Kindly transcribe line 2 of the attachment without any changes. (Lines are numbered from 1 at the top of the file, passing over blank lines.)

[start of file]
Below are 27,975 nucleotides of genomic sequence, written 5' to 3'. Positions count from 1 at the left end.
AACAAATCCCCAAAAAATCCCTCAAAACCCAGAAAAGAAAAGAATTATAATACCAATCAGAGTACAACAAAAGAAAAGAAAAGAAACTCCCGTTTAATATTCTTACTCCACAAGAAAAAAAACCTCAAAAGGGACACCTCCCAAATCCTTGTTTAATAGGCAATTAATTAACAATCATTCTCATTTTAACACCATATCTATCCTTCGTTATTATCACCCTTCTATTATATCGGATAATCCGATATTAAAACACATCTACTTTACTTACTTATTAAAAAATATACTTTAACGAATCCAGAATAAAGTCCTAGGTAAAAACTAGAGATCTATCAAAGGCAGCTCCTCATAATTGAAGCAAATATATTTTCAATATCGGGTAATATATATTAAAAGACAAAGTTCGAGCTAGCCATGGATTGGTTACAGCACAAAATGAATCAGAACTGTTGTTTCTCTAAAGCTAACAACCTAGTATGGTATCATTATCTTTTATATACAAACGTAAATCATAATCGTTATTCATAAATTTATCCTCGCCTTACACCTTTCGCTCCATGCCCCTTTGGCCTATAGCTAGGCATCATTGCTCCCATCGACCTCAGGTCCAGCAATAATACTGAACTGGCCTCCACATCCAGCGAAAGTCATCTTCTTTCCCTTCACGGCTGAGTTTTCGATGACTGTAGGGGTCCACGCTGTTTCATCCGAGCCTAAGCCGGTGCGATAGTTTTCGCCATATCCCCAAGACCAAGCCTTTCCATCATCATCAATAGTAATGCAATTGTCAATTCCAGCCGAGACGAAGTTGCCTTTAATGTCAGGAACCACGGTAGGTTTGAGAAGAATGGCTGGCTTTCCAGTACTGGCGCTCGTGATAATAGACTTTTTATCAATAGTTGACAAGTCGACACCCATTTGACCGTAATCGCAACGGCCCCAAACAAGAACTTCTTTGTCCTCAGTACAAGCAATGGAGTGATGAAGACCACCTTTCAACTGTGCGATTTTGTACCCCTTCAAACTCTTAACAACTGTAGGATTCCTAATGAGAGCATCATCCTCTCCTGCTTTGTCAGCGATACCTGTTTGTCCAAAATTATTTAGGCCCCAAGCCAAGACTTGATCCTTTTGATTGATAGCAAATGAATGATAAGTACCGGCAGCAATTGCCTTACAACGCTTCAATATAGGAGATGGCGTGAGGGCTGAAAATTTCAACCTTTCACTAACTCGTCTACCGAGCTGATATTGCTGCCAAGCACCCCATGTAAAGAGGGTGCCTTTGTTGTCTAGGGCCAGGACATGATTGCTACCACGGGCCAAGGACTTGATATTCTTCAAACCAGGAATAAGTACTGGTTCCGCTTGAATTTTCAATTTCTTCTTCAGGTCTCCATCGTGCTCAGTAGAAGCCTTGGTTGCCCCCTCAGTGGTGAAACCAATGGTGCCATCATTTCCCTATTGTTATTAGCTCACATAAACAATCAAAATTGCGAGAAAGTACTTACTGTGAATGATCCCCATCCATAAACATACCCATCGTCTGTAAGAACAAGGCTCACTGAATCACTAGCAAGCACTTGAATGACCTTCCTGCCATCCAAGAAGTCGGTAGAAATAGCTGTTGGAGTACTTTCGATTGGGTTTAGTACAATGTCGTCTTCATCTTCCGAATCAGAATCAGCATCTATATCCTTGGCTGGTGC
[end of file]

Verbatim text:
AACAAATCCCCAAAAAATCCCTCAAAACCCAGAAAAGAAAAGAATTATAATACCAATCAGAGTACAACAAAAGAAAAGAAAAGAAACTCCCGTTTAATATTCTTACTCCACAAGAAAAAAAACCTCAAAAGGGACACCTCCCAAATCCTTGTTTAATAGGCAATTAATTAACAATCATTCTCATTTTAACACCATATCTATCCTTCGTTATTATCACCCTTCTATTATATCGGATAATCCGATATTAAAACACATCTACTTTACTTACTTATTAAAAAATATACTTTAACGAATCCAGAATAAAGTCCTAGGTAAAAACTAGAGATCTATCAAAGGCAGCTCCTCATAATTGAAGCAAATATATTTTCAATATCGGGTAATATATATTAAAAGACAAAGTTCGAGCTAGCCATGGATTGGTTACAGCACAAAATGAATCAGAACTGTTGTTTCTCTAAAGCTAACAACCTAGTATGGTATCATTATCTTTTATATACAAACGTAAATCATAATCGTTATTCATAAATTTATCCTCGCCTTACACCTTTCGCTCCATGCCCCTTTGGCCTATAGCTAGGCATCATTGCTCCCATCGACCTCAGGTCCAGCAATAATACTGAACTGGCCTCCACATCCAGCGAAAGTCATCTTCTTTCCCTTCACGGCTGAGTTTTCGATGACTGTAGGGGTCCACGCTGTTTCATCCGAGCCTAAGCCGGTGCGATAGTTTTCGCCATATCCCCAAGACCAAGCCTTTCCATCATCATCAATAGTAATGCAATTGTCAATTCCAGCCGAGACGAAGTTGCCTTTAATGTCAGGAACCACGGTAGGTTTGAGAAGAATGGCTGGCTTTCCAGTACTGGCGCTCGTGATAATAGACTTTTTATCAATAGTTGACAAGTCGACACCCATTTGACCGTAATCGCAACGGCCCCAAACAAGAACTTCTTTGTCCTCAGTACAAGCAATGGAGTGATGAAGACCACCTTTCAACTGTGCGATTTTGTACCCCTTCAAACTCTTAACAACTGTAGGATTCCTAATGAGAGCATCATCCTCTCCTGCTTTGTCAGCGATACCTGTTTGTCCAAAATTATTTAGGCCCCAAGCCAAGACTTGATCCTTTTGATTGATAGCAAATGAATGATAAGTACCGGCAGCAATTGCCTTACAACGCTTCAATATAGGAGATGGCGTGAGGGCTGAAAATTTCAACCTTTCACTAACTCGTCTACCGAGCTGATATTGCTGCCAAGCACCCCATGTAAAGAGGGTGCCTTTGTTGTCTAGGGCCAGGACATGATTGCTACCACGGGCCAAGGACTTGATATTCTTCAAACCAGGAATAAGTACTGGTTCCGCTTGAATTTTCAATTTCTTCTTCAGGTCTCCATCGTGCTCAGTAGAAGCCTTGGTTGCCCCCTCAGTGGTGAAACCAATGGTGCCATCATTTCCCTATTGTTATTAGCTCACATAAACAATCAAAATTGCGAGAAAGTACTTACTGTGAATGATCCCCATCCATAAACATACCCATCGTCTGTAAGAACAAGGCTCACTGAATCACTAGCAAGCACTTGAATGACCTTCCTGCCATCCAAGAAGTCGGTAGAAATAGCTGTTGGAGTACTTTCGATTGGGTTTAGTACAATGTCGTCTTCATCTTCCGAATCAGAATCAGCATCTATATCCTTGGCTGGTGC